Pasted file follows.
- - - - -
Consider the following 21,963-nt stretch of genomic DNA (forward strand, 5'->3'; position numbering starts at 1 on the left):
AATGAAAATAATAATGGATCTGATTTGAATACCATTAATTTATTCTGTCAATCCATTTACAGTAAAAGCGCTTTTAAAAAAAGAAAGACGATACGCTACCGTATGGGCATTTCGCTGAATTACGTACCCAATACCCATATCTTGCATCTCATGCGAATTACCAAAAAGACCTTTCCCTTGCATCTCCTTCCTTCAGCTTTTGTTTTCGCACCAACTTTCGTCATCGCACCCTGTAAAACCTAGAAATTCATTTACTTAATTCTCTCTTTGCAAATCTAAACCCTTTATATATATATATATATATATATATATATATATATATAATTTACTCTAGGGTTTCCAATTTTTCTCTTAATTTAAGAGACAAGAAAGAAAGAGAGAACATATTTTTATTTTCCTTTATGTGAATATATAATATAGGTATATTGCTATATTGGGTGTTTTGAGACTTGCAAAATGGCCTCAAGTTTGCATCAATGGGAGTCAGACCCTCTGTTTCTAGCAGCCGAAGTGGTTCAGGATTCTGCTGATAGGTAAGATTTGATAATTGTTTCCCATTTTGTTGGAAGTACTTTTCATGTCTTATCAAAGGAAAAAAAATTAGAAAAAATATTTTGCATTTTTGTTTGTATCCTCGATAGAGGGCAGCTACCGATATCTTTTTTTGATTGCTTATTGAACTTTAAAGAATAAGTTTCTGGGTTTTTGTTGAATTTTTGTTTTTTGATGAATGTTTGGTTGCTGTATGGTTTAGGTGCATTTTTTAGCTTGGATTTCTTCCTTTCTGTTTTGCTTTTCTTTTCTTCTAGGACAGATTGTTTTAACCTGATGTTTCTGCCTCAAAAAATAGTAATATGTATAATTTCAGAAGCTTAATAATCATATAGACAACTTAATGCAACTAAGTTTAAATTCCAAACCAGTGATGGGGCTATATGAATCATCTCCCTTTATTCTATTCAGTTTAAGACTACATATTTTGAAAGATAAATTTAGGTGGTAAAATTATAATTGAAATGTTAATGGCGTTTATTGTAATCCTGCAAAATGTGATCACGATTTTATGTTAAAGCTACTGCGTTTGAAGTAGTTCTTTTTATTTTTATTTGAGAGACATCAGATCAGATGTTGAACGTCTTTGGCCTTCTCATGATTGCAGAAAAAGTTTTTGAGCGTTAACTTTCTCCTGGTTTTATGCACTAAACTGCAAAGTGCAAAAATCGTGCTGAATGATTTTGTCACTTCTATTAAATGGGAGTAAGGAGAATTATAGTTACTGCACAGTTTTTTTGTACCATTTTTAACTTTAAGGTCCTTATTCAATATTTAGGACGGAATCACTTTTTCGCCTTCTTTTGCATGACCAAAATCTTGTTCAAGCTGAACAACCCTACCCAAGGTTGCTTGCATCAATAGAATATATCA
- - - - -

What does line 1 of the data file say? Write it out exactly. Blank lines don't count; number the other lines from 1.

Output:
Consider the following 21,963-nt stretch of genomic DNA (forward strand, 5'->3'; position numbering starts at 1 on the left):